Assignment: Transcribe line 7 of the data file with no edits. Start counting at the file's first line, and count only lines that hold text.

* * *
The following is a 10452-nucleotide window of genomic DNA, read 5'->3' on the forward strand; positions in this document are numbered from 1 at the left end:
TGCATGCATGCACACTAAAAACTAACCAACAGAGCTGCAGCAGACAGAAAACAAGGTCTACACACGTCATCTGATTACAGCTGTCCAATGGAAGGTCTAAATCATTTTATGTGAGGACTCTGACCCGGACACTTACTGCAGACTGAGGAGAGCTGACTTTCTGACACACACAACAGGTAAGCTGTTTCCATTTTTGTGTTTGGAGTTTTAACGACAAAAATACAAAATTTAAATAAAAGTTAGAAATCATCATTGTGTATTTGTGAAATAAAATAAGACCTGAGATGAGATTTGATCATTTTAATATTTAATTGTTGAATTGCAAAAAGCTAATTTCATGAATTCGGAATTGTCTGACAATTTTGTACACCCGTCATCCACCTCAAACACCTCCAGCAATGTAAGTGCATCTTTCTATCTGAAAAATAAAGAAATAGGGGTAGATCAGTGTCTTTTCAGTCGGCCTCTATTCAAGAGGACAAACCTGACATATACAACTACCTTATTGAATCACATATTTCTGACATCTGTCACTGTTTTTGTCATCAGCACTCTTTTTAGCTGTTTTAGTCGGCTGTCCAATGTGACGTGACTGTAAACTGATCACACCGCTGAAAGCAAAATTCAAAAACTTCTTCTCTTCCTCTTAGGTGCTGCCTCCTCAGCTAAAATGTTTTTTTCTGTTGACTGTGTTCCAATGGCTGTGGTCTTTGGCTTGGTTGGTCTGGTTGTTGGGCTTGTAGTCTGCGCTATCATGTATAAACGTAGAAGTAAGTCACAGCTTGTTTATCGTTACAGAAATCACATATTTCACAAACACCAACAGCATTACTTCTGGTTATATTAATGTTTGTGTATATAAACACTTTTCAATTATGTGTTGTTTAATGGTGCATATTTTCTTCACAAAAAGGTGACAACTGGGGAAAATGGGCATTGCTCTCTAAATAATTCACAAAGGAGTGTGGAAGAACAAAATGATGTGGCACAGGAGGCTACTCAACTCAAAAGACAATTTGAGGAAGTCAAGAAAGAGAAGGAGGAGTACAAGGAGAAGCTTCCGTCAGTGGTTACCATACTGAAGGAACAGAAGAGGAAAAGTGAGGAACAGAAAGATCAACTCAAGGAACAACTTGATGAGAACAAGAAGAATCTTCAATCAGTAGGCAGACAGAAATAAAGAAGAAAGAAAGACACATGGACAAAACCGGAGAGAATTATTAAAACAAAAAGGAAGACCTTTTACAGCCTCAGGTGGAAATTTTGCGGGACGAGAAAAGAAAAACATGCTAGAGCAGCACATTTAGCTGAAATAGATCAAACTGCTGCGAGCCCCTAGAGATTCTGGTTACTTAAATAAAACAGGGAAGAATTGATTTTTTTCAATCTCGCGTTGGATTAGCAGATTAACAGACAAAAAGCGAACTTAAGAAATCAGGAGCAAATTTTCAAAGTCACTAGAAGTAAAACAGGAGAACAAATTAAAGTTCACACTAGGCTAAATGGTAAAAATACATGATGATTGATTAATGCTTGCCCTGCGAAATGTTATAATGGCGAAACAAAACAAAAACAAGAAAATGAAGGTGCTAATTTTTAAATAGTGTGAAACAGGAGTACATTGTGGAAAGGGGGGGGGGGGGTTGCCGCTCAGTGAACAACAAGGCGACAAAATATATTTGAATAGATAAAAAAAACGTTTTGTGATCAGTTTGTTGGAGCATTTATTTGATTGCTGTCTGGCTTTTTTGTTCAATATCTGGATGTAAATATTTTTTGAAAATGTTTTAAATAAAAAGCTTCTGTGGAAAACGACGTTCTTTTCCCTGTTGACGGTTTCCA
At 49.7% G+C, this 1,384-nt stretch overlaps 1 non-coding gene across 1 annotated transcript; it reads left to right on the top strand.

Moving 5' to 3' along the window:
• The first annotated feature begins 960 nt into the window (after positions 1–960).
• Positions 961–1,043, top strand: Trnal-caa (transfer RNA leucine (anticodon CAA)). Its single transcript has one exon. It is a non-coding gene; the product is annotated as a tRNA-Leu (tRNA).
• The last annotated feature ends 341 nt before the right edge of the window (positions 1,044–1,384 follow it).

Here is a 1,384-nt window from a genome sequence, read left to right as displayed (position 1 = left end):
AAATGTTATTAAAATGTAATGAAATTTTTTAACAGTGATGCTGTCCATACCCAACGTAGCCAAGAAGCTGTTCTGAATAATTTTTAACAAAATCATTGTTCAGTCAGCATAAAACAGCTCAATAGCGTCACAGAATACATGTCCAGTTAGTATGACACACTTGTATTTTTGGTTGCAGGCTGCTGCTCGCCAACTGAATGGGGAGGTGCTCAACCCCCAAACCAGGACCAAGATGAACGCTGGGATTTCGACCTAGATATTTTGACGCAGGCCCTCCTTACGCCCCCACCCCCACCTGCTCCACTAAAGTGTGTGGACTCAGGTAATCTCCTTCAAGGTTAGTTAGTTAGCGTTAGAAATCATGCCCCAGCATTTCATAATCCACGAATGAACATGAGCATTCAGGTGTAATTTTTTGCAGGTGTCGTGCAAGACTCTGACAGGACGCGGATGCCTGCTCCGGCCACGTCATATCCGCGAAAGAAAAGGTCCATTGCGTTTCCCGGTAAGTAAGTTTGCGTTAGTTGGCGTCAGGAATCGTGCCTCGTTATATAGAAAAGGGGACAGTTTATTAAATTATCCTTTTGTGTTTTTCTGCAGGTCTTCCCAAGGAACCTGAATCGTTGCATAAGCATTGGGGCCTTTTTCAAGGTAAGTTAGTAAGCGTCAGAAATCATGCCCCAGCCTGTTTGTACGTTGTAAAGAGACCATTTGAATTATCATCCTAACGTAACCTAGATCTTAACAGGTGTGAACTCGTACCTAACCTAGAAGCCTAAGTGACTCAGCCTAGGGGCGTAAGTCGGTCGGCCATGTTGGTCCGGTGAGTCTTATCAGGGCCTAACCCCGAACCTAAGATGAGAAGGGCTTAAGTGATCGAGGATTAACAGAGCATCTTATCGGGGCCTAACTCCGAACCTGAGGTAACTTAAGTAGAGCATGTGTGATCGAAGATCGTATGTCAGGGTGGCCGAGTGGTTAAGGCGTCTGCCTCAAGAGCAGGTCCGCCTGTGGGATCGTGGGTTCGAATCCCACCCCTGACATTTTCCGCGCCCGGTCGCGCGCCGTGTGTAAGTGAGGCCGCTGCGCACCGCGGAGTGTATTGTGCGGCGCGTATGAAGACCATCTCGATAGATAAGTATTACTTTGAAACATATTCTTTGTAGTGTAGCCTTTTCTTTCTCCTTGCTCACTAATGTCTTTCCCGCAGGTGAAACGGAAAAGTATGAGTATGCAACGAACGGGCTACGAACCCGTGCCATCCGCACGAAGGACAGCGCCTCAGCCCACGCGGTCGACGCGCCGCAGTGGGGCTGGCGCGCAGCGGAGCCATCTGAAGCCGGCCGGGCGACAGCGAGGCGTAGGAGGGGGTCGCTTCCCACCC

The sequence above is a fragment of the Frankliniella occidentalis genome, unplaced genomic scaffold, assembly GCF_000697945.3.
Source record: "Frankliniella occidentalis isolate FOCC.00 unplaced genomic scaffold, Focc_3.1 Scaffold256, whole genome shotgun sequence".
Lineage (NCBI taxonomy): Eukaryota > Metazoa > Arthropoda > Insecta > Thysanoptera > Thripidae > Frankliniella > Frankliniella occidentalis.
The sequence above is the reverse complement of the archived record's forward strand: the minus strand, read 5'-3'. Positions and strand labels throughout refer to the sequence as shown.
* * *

• The last annotated feature ends 341 nt before the right edge of the window (positions 1,044–1,384 follow it).